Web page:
Since TK and kindergarten are currently not mandated, it is a local decision whether you are permitted to pick up your child at half-day. A school attendance review board (SARB) meeting is recommended for any minor pupil, including a five year old, who is “irregular in attendance at school” pursuant to EC Section 48263.

    SARB takes referrals in three situations:

    • A minor pupil is a habitual truant (which requires the child to be between the ages of 6 and 18).
    • A minor pupil is irregular in attendance at school.
    • A minor pupil is habitually insubordinate or disorderly during attendance at school.


    Therefore, SARB may discuss the problem of irregular attendance, discuss the importance of regular school attendance, and link the parent to any needed community resources.

  6. Is a district required to offer TK and kindergarten programs?

    LEAs must offer TK and kindergarten classes for all age-eligible children to attend.

  7. Can TK and kindergarten students be enrolled in the same classroom?

    Although the intent of the law is to provide separate and unique experiences for TK and kindergarten students, districts have flexibility to determine how best to meet the curricular needs of each child.

  8. Are TK students required to complete the entire two-year program?

    This is a local decision.

  9. How many minutes does a TK program have to offer?

    Pursuant to EC 37202, TK programs operated by a district must be of equal length to any kindergarten programs operated by the same district, unless there is an approved State Board of Education waiver on file. By statute, the maximum school day in kindergarten is 4 hours (EC 46110). An exception to this statute allows schools that have adopted an early primary program (extended-day kindergarten) to exceed 4 hours (EC 8973). Furthermore, EC 48000 states that a TK shall not be construed as a new program or higher level service. The number of required instructional minutes for TK is 36,000 minutes per year; the minimum length of instructional time that must be offered to constitute a school day is 180 minutes (EC 46117 and 46201).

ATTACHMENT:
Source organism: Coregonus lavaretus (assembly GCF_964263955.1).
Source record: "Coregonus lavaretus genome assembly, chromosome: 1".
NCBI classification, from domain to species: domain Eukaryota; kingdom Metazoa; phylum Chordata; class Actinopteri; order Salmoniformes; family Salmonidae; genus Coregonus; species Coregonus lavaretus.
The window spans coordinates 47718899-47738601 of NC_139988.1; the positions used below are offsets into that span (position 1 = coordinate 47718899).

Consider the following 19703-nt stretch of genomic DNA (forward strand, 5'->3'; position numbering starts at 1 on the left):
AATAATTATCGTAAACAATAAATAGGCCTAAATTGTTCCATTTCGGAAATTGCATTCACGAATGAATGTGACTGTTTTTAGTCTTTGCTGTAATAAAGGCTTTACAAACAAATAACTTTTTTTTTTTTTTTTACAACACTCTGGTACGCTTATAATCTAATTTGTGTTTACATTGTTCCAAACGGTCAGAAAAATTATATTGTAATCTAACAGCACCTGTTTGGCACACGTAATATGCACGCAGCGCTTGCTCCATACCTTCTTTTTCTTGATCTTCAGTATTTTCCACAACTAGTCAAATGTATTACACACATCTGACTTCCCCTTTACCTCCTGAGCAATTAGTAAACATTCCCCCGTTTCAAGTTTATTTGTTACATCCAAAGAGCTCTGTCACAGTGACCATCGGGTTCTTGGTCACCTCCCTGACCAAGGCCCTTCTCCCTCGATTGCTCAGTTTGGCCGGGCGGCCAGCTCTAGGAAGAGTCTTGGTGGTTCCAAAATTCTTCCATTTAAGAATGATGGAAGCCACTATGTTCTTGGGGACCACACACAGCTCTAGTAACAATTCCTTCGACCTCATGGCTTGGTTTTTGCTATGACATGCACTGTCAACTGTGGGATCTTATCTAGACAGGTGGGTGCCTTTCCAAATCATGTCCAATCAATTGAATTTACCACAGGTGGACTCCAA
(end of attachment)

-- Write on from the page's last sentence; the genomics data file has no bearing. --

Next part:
10. Is there a Kindergarten Continuance Form to continue a child from TK into kindergarten?

    Children eligible to enroll in TK do not need a signed Kindergarten Continuance Form to continue in kindergarten.

  11. Are standards available for TK?

    Recommended standards at all grade levels are not mandatory but voluntary. LEAs will make the decision of what standards or learning foundations are to be part of the local course of study. For guidance in creating a TK course, LEAs may look at California’s Preschool Learning Foundations, California Preschool Curriculum Frameworks, California Academic Content Standards, the Common Core State Standards for English Language Art and Mathematics, and the Transitional Kindergarten Implementation Guide (PDF).

  12. What is the curriculum for TK?

    California law (EC 48000) defines TK as “the first year of a two-year kindergarten program that uses a modified kindergarten curriculum that is age and developmentally appropriate.” While no state curriculum is mandated, pursuant to EC 48000(f), TK programs are intended to be aligned to the California Preschool Learning Foundations developed by the CDE. The Transitional Kindergarten Implementation Guide (PDF) is also a resource.

  13. What are the Williams requirements for students in TK?

    While instructional materials must be provided to all pupils, the governing board of a school district determines standards-aligned instructional materials and how those materials are to be modified and age-appropriate for TK. EC 60119 states "’sufficient textbooks or instructional materials’ means that each pupil, including English learners, has a standards-aligned textbook, instructional materials, or both, to use in class and to take home. This paragraph does not require two sets of textbooks or instructional materials for each pupil. The materials may be in a digital format as long as each pupil, at a minimum, has and can access the same materials in the class and to take home, as all other pupils in the same class or course in the district and has the ability to use and access them at home."